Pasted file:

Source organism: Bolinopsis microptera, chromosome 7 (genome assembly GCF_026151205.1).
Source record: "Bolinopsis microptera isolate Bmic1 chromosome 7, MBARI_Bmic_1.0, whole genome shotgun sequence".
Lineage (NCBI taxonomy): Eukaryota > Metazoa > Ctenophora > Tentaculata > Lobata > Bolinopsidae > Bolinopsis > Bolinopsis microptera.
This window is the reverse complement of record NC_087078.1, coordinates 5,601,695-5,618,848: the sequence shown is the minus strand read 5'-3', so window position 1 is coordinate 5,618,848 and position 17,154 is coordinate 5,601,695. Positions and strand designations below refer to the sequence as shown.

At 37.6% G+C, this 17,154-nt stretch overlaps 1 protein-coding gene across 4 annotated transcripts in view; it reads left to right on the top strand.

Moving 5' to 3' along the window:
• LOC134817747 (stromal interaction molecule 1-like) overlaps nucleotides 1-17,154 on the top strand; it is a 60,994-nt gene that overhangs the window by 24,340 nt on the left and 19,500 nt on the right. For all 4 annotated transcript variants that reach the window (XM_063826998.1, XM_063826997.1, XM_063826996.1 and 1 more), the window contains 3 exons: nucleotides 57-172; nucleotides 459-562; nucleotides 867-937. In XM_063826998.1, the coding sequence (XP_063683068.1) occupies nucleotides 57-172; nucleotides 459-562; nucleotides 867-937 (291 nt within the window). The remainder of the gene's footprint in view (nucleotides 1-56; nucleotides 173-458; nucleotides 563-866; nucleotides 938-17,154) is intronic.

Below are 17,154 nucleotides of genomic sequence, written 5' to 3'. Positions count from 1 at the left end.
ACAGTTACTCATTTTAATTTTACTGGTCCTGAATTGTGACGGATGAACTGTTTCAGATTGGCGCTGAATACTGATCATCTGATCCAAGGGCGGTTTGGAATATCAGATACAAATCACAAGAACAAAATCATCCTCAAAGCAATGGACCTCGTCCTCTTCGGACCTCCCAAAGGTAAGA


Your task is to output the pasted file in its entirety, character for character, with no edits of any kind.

Source organism: Bolinopsis microptera, chromosome 7 (genome assembly GCF_026151205.1).
Source record: "Bolinopsis microptera isolate Bmic1 chromosome 7, MBARI_Bmic_1.0, whole genome shotgun sequence".
Lineage (NCBI taxonomy): Eukaryota > Metazoa > Ctenophora > Tentaculata > Lobata > Bolinopsidae > Bolinopsis > Bolinopsis microptera.
This window is the reverse complement of record NC_087078.1, coordinates 5,601,695-5,618,848: the sequence shown is the minus strand read 5'-3', so window position 1 is coordinate 5,618,848 and position 17,154 is coordinate 5,601,695. Positions and strand designations below refer to the sequence as shown.

At 37.6% G+C, this 17,154-nt stretch overlaps 1 protein-coding gene across 4 annotated transcripts in view; it reads left to right on the top strand.

Moving 5' to 3' along the window:
• LOC134817747 (stromal interaction molecule 1-like) overlaps nucleotides 1-17,154 on the top strand; it is a 60,994-nt gene that overhangs the window by 24,340 nt on the left and 19,500 nt on the right. For all 4 annotated transcript variants that reach the window (XM_063826998.1, XM_063826997.1, XM_063826996.1 and 1 more), the window contains 3 exons: nucleotides 57-172; nucleotides 459-562; nucleotides 867-937. In XM_063826998.1, the coding sequence (XP_063683068.1) occupies nucleotides 57-172; nucleotides 459-562; nucleotides 867-937 (291 nt within the window). The remainder of the gene's footprint in view (nucleotides 1-56; nucleotides 173-458; nucleotides 563-866; nucleotides 938-17,154) is intronic.

Below are 17,154 nucleotides of genomic sequence, written 5' to 3'. Positions count from 1 at the left end.
ACAGTTACTCATTTTAATTTTACTGGTCCTGAATTGTGACGGATGAACTGTTTCAGATTGGCGCTGAATACTGATCATCTGATCCAAGGGCGGTTTGGAATATCAGATACAAATCACAAGAACAAAATCATCCTCAAAGCAATGGACCTCGTCCTCTTCGGACCTCCCAAAGGTAAGA